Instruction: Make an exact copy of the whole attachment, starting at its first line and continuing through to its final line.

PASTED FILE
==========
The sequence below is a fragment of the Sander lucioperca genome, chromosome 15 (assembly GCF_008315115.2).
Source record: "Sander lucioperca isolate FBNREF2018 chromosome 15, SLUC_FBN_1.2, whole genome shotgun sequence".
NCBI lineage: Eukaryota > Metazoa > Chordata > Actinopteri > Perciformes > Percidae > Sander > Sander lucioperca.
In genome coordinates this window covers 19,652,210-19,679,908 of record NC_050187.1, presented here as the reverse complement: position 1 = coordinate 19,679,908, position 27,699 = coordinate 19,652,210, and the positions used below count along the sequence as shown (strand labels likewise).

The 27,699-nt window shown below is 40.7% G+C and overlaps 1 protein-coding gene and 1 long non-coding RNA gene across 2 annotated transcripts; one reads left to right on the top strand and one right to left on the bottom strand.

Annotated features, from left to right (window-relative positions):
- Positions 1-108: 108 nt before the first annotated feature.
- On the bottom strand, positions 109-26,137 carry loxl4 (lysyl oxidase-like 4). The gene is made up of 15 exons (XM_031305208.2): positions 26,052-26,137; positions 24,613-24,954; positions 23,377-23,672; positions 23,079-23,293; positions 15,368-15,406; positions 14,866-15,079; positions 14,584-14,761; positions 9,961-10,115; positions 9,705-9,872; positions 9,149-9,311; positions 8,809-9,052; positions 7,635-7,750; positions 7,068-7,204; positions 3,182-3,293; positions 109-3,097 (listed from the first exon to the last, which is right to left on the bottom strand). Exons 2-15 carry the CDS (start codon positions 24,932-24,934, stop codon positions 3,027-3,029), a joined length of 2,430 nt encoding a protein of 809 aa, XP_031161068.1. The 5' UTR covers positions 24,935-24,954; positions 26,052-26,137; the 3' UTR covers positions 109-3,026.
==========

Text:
The sequence below is a fragment of the Sander lucioperca genome, chromosome 15 (assembly GCF_008315115.2).
Source record: "Sander lucioperca isolate FBNREF2018 chromosome 15, SLUC_FBN_1.2, whole genome shotgun sequence".
NCBI lineage: Eukaryota > Metazoa > Chordata > Actinopteri > Perciformes > Percidae > Sander > Sander lucioperca.
In genome coordinates this window covers 19,652,210-19,679,908 of record NC_050187.1, presented here as the reverse complement: position 1 = coordinate 19,679,908, position 27,699 = coordinate 19,652,210, and the positions used below count along the sequence as shown (strand labels likewise).

The 27,699-nt window shown below is 40.7% G+C and overlaps 1 protein-coding gene and 1 long non-coding RNA gene across 2 annotated transcripts; one reads left to right on the top strand and one right to left on the bottom strand.

Annotated features, from left to right (window-relative positions):
- Positions 1-108: 108 nt before the first annotated feature.
- On the bottom strand, positions 109-26,137 carry loxl4 (lysyl oxidase-like 4). The gene is made up of 15 exons (XM_031305208.2): positions 26,052-26,137; positions 24,613-24,954; positions 23,377-23,672; positions 23,079-23,293; positions 15,368-15,406; positions 14,866-15,079; positions 14,584-14,761; positions 9,961-10,115; positions 9,705-9,872; positions 9,149-9,311; positions 8,809-9,052; positions 7,635-7,750; positions 7,068-7,204; positions 3,182-3,293; positions 109-3,097 (listed from the first exon to the last, which is right to left on the bottom strand). Exons 2-15 carry the CDS (start codon positions 24,932-24,934, stop codon positions 3,027-3,029), a joined length of 2,430 nt encoding a protein of 809 aa, XP_031161068.1. The 5' UTR covers positions 24,935-24,954; positions 26,052-26,137; the 3' UTR covers positions 109-3,026.